The HBO sci-fi comedy Avenue 5 has a premise that would also work quite well as a drama — though there are plenty of laughs on set, and stars Lenora Crichlow and Zach Woods confirm that co-star Josh Gad is a major source of them. This is to say, Gad breaks the most, and according to Crichlow, “he makes others break. He’s the breaker and the instigator.”
Right now, of course, a few extra laughs sound good. The second season of Armando Iannucci’s follow-up to the Emmy-winning masterpiece Veep continues exploring what happens when a futuristic interstellar pleasure cruise goes horribly wrong, due to technical mishaps and a whole heap of human error.
As the crew and passengers face the grim reality of dwindling resources as they remain stranded years away from Earth, there’s a lot of yelling and crying, as Captain Ryan Clark (Hugh Laurie), billionaire owner Herman Judd (Gad), engineer Billie McEvoy (Crichlow), Avenue 5 executive Matt Spencer (Woods) and others attempt to find a way home.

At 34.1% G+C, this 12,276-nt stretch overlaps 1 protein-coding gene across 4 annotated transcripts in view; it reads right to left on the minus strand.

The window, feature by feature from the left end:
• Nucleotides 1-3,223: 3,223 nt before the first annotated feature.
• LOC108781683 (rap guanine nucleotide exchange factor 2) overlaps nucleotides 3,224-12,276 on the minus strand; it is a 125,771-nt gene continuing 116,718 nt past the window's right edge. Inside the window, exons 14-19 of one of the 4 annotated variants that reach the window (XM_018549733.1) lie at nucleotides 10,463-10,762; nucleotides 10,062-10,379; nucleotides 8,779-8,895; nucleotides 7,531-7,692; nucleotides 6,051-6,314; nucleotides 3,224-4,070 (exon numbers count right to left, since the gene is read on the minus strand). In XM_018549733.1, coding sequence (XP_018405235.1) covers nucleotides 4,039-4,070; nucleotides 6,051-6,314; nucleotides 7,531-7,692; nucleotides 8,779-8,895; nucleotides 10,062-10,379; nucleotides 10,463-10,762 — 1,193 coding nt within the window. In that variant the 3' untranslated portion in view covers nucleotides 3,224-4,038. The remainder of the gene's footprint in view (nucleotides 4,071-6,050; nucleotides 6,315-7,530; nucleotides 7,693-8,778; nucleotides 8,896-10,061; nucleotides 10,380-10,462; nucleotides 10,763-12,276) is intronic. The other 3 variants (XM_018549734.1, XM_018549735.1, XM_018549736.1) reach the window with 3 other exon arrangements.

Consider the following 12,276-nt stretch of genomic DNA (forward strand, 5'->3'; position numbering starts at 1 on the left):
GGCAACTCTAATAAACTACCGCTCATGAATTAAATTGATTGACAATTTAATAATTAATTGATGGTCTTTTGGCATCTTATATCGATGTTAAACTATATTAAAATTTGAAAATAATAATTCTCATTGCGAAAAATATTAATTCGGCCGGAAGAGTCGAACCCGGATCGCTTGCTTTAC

Avenue 5 definitely pushes into the darker shades of dark comedy (no spoilers, but characters can and will die in space). But as Crichlow and Woods tell Consequence, coming back for Season 2 just as film and TV production around the world was starting up again post-lockdown had a lot of positive moments, largely due to their collaborators. Below, they dig into why the show might feel cathartic (at least for this humble interviewer), and how the energy of the real world affected the not-too-distant future we see on screen.
To start things off — coming into Season 2, was there a different vibe from Season 1?
Zach Woods: Yeah, there was fear for me — because COVID was going on, especially when we started it was scary. We were on set and it was a real culture shock. The COVID protocols in England were really different from the ones in the United States, so I was nervous making it, to be totally honest. Also, there’s the kind of softening and bewildering effect of the pandemic. It felt a little bit like emerging like a mole into the sunshine and feeling a little bit blinded by your surroundings.
Lenora Crichlow: I felt like a mole for sure, but wanting to know how everyone had coped and how everyone was doing. So there was a lot of caution and apprehension and fear, but also a lot of urgency to get back to the work and each other. So it was different. I mean, everything felt different. Going to the supermarket felt different after COVID.